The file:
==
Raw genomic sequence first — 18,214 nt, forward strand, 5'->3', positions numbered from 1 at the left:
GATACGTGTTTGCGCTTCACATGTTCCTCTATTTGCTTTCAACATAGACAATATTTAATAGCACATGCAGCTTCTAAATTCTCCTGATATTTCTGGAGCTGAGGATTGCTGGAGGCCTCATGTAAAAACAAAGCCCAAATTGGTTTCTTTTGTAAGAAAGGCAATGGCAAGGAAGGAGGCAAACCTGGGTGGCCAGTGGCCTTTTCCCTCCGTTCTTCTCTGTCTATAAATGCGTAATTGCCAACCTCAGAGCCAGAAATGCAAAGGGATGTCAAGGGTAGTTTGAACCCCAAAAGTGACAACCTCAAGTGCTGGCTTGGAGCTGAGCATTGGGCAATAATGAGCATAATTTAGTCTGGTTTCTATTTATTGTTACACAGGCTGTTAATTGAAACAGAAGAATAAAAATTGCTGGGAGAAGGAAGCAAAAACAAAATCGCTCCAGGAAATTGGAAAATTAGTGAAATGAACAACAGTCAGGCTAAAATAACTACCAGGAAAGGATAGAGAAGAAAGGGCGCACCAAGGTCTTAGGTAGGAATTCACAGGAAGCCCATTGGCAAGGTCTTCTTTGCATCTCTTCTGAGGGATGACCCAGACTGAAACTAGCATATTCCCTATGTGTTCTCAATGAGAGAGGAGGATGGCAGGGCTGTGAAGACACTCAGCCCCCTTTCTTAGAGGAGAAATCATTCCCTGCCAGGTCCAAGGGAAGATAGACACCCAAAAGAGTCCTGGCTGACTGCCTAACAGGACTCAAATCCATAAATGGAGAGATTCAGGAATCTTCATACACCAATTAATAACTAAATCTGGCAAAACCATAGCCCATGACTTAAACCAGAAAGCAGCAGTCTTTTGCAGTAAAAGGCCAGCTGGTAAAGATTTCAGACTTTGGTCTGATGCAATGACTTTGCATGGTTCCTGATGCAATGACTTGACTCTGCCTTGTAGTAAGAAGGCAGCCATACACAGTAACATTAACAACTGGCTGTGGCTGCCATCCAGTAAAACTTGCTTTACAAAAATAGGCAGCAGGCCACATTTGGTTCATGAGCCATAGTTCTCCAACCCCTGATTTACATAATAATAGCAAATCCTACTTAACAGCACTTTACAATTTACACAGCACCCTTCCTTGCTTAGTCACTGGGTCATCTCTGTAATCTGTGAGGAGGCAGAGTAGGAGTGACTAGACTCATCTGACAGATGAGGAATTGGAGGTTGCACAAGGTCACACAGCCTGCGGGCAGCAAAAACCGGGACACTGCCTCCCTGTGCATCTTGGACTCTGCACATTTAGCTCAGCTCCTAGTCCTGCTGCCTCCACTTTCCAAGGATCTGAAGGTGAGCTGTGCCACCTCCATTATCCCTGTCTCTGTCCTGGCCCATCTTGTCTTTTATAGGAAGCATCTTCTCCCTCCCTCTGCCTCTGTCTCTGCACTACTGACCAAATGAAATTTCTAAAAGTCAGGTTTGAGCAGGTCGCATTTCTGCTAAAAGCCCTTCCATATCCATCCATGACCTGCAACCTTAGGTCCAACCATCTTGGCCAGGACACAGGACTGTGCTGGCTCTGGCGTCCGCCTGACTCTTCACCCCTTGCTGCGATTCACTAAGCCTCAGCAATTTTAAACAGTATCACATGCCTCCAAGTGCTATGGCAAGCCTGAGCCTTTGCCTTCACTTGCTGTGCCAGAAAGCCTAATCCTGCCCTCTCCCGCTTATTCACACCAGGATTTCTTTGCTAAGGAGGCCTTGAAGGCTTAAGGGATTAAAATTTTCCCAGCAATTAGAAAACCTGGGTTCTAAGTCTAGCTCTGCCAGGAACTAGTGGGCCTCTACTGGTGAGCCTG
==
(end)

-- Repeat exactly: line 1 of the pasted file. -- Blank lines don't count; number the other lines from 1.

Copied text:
Raw genomic sequence first — 18,214 nt, forward strand, 5'->3', positions numbered from 1 at the left: